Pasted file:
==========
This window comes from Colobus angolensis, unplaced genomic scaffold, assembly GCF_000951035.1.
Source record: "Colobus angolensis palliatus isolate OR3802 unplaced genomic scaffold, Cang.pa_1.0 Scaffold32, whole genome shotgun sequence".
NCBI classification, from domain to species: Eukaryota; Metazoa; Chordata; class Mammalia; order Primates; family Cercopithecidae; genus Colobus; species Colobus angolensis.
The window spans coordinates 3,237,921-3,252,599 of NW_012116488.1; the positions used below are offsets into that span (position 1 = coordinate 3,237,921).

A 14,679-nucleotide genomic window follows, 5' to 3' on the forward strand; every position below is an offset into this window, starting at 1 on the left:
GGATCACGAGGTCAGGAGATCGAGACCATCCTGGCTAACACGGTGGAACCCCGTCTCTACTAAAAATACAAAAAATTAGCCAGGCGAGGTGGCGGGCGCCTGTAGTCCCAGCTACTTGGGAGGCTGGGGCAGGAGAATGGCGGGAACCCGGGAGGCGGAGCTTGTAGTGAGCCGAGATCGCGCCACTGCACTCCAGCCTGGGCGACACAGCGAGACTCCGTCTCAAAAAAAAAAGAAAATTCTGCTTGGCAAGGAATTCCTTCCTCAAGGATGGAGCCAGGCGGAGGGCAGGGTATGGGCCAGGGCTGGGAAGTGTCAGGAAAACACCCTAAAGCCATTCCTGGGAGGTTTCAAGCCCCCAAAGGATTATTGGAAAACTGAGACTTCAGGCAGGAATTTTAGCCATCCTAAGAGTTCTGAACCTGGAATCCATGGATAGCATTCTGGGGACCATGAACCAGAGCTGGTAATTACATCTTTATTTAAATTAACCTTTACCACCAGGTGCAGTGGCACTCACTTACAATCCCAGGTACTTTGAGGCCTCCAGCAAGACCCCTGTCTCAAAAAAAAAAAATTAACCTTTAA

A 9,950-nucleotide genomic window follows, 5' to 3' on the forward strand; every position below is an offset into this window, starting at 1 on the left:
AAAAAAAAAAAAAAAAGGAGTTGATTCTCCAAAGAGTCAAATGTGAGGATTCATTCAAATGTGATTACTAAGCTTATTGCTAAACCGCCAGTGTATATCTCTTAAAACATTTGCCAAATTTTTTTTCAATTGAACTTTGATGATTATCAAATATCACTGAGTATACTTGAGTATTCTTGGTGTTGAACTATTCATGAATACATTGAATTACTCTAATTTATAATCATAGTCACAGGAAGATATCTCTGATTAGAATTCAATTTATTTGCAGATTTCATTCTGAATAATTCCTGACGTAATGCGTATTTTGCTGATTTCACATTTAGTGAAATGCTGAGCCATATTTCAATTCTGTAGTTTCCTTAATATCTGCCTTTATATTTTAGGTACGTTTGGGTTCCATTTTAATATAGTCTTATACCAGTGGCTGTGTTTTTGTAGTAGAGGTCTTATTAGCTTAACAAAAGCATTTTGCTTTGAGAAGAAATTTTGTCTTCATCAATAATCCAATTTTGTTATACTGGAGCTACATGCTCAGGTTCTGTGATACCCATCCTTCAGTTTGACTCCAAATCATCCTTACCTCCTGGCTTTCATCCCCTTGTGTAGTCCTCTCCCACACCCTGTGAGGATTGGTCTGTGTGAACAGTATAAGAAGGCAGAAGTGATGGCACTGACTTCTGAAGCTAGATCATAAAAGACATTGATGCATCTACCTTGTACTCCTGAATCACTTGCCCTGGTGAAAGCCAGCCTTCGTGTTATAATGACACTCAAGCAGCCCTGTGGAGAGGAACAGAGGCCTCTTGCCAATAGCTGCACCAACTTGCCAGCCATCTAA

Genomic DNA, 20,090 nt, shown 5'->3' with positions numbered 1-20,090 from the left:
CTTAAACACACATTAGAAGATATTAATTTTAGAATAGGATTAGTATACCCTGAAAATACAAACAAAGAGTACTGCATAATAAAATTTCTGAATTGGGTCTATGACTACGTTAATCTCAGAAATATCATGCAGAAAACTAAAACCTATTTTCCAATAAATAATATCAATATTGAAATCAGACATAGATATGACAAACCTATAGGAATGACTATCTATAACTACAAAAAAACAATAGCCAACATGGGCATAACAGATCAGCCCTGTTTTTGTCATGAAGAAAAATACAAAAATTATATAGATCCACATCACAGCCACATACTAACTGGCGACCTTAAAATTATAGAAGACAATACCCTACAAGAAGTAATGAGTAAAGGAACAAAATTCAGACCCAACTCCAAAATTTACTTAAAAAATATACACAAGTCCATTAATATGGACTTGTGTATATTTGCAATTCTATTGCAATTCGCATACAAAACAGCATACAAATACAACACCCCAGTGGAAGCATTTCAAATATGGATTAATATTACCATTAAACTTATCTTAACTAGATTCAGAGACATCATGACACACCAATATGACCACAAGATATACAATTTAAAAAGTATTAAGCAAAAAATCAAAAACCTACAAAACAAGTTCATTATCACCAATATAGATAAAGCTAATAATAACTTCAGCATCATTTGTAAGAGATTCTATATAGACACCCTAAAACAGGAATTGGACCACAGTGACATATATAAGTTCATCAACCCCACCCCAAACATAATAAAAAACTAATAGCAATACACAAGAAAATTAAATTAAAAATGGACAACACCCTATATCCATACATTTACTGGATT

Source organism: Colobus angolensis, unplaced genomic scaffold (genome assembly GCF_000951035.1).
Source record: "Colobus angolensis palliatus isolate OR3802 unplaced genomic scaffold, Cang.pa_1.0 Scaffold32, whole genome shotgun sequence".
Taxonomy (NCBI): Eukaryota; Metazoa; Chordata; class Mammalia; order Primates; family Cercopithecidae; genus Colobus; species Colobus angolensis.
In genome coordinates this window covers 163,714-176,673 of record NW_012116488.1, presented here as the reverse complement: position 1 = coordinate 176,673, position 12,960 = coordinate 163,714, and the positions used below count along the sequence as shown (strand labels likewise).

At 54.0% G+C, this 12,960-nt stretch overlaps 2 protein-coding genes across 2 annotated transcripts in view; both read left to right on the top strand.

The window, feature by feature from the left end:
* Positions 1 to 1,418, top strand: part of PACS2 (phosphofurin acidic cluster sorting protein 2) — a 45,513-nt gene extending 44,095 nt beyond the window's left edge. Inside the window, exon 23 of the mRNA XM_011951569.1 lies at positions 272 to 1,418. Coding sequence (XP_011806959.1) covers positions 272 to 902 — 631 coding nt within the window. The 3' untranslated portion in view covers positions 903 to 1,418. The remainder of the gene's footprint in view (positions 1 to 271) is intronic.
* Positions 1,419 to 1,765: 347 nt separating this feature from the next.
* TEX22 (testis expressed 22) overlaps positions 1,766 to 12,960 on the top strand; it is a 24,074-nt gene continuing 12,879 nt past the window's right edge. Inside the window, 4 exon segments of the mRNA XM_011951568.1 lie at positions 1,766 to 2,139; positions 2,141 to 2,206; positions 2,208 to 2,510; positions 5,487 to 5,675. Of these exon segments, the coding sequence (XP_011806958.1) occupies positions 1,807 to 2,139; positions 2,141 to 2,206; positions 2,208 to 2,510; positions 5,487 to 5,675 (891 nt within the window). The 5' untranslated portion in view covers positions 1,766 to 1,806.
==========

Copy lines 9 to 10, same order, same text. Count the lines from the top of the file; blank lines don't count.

Genomic DNA, 20,090 nt, shown 5'->3' with positions numbered 1-20,090 from the left:
CTTAAACACACATTAGAAGATATTAATTTTAGAATAGGATTAGTATACCCTGAAAATACAAACAAAGAGTACTGCATAATAAAATTTCTGAATTGGGTCTATGACTACGTTAATCTCAGAAATATCATGCAGAAAACTAAAACCTATTTTCCAATAAATAATATCAATATTGAAATCAGACATAGATATGACAAACCTATAGGAATGACTATCTATAACTACAAAAAAACAATAGCCAACATGGGCATAACAGATCAGCCCTGTTTTTGTCATGAAGAAAAATACAAAAATTATATAGATCCACATCACAGCCACATACTAACTGGCGACCTTAAAATTATAGAAGACAATACCCTACAAGAAGTAATGAGTAAAGGAACAAAATTCAGACCCAACTCCAAAATTTACTTAAAAAATATACACAAGTCCATTAATATGGACTTGTGTATATTTGCAATTCTATTGCAATTCGCATACAAAACAGCATACAAATACAACACCCCAGTGGAAGCATTTCAAATATGGATTAATATTACCATTAAACTTATCTTAACTAGATTCAGAGACATCATGACACACCAATATGACCACAAGATATACAATTTAAAAAGTATTAAGCAAAAAATCAAAAACCTACAAAACAAGTTCATTATCACCAATATAGATAAAGCTAATAATAACTTCAGCATCATTTGTAAGAGATTCTATATAGACACCCTAAAACAGGAATTGGACCACAGTGACATATATAAGTTCATCAACCCCACCCCAAACATAATAAAAAACTAATAGCAATACACAAGAAAATTAAATTAAAAATGGACAACACCCTATATCCATACATTTACTGGATT